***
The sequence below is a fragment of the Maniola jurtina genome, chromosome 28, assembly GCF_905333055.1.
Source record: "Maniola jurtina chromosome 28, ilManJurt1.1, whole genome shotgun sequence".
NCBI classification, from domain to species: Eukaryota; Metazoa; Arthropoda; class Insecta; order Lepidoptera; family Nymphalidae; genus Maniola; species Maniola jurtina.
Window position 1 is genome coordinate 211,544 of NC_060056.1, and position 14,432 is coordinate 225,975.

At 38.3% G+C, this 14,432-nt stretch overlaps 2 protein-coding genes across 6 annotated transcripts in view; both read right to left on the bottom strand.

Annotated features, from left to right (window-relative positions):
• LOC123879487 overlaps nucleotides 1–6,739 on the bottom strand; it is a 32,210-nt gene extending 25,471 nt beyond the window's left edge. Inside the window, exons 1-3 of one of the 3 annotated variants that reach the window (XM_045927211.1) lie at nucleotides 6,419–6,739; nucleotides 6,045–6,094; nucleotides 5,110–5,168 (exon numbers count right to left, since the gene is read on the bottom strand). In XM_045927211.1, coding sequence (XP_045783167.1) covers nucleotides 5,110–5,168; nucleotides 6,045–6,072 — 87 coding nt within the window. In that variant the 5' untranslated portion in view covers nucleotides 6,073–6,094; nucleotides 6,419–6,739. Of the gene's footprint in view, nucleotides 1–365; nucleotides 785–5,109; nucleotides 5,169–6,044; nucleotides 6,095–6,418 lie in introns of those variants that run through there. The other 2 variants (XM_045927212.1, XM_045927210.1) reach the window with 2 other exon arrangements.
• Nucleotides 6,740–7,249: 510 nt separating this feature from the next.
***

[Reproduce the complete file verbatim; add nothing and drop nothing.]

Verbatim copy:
The sequence below is a fragment of the Maniola jurtina genome, chromosome 28, assembly GCF_905333055.1.
Source record: "Maniola jurtina chromosome 28, ilManJurt1.1, whole genome shotgun sequence".
NCBI classification, from domain to species: Eukaryota; Metazoa; Arthropoda; class Insecta; order Lepidoptera; family Nymphalidae; genus Maniola; species Maniola jurtina.
Window position 1 is genome coordinate 211,544 of NC_060056.1, and position 14,432 is coordinate 225,975.

At 38.3% G+C, this 14,432-nt stretch overlaps 2 protein-coding genes across 6 annotated transcripts in view; both read right to left on the bottom strand.

Annotated features, from left to right (window-relative positions):
• LOC123879487 overlaps nucleotides 1–6,739 on the bottom strand; it is a 32,210-nt gene extending 25,471 nt beyond the window's left edge. Inside the window, exons 1-3 of one of the 3 annotated variants that reach the window (XM_045927211.1) lie at nucleotides 6,419–6,739; nucleotides 6,045–6,094; nucleotides 5,110–5,168 (exon numbers count right to left, since the gene is read on the bottom strand). In XM_045927211.1, coding sequence (XP_045783167.1) covers nucleotides 5,110–5,168; nucleotides 6,045–6,072 — 87 coding nt within the window. In that variant the 5' untranslated portion in view covers nucleotides 6,073–6,094; nucleotides 6,419–6,739. Of the gene's footprint in view, nucleotides 1–365; nucleotides 785–5,109; nucleotides 5,169–6,044; nucleotides 6,095–6,418 lie in introns of those variants that run through there. The other 2 variants (XM_045927212.1, XM_045927210.1) reach the window with 2 other exon arrangements.
• Nucleotides 6,740–7,249: 510 nt separating this feature from the next.